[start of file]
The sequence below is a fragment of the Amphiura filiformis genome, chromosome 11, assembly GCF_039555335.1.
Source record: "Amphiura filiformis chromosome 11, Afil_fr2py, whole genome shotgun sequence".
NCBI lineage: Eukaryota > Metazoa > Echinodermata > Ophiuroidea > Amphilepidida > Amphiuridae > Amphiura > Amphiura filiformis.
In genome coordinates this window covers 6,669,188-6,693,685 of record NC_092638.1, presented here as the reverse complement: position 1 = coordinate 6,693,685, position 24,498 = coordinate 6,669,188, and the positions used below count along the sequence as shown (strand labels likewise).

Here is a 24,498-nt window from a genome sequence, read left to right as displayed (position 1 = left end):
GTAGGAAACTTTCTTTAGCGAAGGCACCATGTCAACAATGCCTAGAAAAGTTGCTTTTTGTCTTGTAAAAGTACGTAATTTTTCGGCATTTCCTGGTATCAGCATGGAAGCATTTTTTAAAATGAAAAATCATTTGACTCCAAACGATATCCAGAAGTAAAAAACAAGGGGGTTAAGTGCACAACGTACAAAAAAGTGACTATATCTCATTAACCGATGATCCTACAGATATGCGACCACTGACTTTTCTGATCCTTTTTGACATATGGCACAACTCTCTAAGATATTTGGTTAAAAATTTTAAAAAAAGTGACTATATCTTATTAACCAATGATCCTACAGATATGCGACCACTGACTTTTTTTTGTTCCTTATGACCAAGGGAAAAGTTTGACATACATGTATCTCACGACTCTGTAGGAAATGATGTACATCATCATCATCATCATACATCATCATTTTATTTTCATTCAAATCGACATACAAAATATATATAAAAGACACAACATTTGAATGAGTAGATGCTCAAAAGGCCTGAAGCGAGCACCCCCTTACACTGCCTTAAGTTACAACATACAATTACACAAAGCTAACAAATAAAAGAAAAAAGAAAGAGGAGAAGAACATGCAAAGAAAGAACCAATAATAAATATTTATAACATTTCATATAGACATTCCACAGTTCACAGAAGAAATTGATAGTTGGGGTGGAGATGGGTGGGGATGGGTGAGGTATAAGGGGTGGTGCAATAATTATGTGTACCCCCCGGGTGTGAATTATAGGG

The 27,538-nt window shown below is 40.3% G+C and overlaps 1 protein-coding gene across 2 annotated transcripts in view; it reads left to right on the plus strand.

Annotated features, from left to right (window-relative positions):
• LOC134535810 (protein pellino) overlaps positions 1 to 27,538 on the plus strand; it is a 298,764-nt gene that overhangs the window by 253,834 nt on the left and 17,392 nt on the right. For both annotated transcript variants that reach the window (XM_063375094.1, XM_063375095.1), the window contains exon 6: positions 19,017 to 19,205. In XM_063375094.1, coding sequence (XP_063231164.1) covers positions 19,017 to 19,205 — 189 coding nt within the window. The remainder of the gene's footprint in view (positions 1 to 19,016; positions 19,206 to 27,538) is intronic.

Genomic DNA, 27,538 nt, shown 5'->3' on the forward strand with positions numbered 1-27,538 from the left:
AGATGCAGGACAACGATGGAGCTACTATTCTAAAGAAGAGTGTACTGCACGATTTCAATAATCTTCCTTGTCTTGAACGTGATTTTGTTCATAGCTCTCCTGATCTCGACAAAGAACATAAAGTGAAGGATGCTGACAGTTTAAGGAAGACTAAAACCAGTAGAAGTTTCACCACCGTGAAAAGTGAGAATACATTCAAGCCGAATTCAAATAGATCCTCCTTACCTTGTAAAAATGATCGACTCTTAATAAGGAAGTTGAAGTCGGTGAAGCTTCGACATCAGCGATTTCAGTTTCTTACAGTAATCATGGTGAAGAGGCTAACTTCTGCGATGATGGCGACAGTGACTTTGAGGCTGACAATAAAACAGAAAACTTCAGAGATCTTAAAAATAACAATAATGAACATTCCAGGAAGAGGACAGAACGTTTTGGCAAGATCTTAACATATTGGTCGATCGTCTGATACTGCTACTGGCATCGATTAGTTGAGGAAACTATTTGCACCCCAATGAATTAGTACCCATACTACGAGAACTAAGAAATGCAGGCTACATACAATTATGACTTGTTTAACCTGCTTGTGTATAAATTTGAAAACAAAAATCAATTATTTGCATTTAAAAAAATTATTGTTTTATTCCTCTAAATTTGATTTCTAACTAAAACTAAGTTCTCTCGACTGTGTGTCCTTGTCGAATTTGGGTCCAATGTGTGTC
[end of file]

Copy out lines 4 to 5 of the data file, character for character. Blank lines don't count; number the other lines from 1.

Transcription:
In genome coordinates this window covers 6,669,188-6,693,685 of record NC_092638.1, presented here as the reverse complement: position 1 = coordinate 6,693,685, position 24,498 = coordinate 6,669,188, and the positions used below count along the sequence as shown (strand labels likewise).

Here is a 24,498-nt window from a genome sequence, read left to right as displayed (position 1 = left end):